Labor unions are the common man’s friend. There is just no excuse for shutting a viable business to spite your employees.
This week, we learned just how horrifying some rich people find the idea of employees coming together to improve their workplace.
Instead of bargaining with 27 unionized employees in New York City, he chose to lay off 115 people across America.
Labor unions have done more for the average American than all the rich industrialists put together. Unions are a legal right and the single most powerful tool that regular working people have to improve their lot. DNAinfo and Gothamist employees, who did the fundamentally important work of telling us all what is happening in our cities, were punished for exercising their rights.
Digital media workers have unionized because they understand how they are being exploited at work, and how to fix it.
A Billionaire Destroyed His Newsrooms Out of Spite https://nyti.ms/2hDyvvR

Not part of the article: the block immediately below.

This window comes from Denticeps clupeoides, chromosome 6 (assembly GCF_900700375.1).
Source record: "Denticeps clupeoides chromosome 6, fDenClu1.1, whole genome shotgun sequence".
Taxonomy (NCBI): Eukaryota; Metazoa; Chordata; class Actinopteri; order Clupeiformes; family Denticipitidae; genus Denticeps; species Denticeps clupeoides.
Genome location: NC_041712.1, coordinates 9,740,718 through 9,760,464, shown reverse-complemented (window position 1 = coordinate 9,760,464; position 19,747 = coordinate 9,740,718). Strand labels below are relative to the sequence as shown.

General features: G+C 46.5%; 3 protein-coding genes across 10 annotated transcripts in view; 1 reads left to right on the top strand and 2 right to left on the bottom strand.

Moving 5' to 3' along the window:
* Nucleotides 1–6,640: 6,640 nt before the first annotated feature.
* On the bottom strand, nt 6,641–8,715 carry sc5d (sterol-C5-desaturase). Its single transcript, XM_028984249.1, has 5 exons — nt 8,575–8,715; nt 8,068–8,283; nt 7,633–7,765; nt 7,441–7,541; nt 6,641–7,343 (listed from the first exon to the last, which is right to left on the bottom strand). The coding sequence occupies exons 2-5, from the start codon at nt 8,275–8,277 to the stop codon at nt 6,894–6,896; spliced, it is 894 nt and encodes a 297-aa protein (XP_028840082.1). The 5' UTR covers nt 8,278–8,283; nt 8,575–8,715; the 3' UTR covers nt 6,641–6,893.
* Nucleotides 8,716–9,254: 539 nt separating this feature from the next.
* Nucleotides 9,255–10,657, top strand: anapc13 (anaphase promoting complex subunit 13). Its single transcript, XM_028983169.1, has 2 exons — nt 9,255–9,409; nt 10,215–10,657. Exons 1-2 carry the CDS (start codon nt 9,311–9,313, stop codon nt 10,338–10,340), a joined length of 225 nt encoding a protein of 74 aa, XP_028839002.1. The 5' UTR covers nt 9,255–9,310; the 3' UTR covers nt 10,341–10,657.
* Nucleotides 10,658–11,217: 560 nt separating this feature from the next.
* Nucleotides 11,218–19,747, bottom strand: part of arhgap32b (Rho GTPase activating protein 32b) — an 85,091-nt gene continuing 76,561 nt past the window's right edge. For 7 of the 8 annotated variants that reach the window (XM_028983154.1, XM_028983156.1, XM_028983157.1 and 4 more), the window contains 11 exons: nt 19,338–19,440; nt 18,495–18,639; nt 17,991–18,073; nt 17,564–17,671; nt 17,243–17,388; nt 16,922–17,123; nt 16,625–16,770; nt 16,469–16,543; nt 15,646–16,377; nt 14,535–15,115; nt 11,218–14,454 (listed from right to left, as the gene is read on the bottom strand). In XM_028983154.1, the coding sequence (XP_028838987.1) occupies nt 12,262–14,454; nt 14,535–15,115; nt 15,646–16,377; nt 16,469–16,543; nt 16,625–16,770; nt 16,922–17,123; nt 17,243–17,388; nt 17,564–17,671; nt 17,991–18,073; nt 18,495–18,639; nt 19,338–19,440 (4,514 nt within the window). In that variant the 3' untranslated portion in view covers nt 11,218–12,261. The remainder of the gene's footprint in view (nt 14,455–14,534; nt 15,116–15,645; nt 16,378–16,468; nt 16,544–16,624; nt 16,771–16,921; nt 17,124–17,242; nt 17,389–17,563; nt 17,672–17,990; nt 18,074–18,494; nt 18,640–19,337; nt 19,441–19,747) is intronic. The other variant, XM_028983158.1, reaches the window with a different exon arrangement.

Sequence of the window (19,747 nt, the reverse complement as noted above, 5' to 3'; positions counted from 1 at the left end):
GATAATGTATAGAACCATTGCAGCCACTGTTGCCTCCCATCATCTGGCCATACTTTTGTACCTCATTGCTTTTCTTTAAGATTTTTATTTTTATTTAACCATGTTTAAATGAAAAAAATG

This article gets back the heart of what NobodyisFlyingthePlane means.
You can’t make sense of [Trump’s] shocking victory last year without reference to the downward spiral of public faith in governing elites and established institutions. Years of stagnating incomes, combined with dimming prospects for the future, have primed voters for the message that the system is “rigged” and that only an outsider not beholden to the corrupt establishment can clean it up.
That’s an essential part of NobodyisFlyingthePlane.
Any smart and decent person knew that Trump could never be the solution to lost faith in government. Sadly his message resonated with enough ignorant racist sheep and their self interested political overlords to elect him.
The good part of this article recognizes that the President alone won’t be a solution. We had all these same problems when we had the only decent man since Carter as President. The system itself is rigged and it’s those players we have to battle.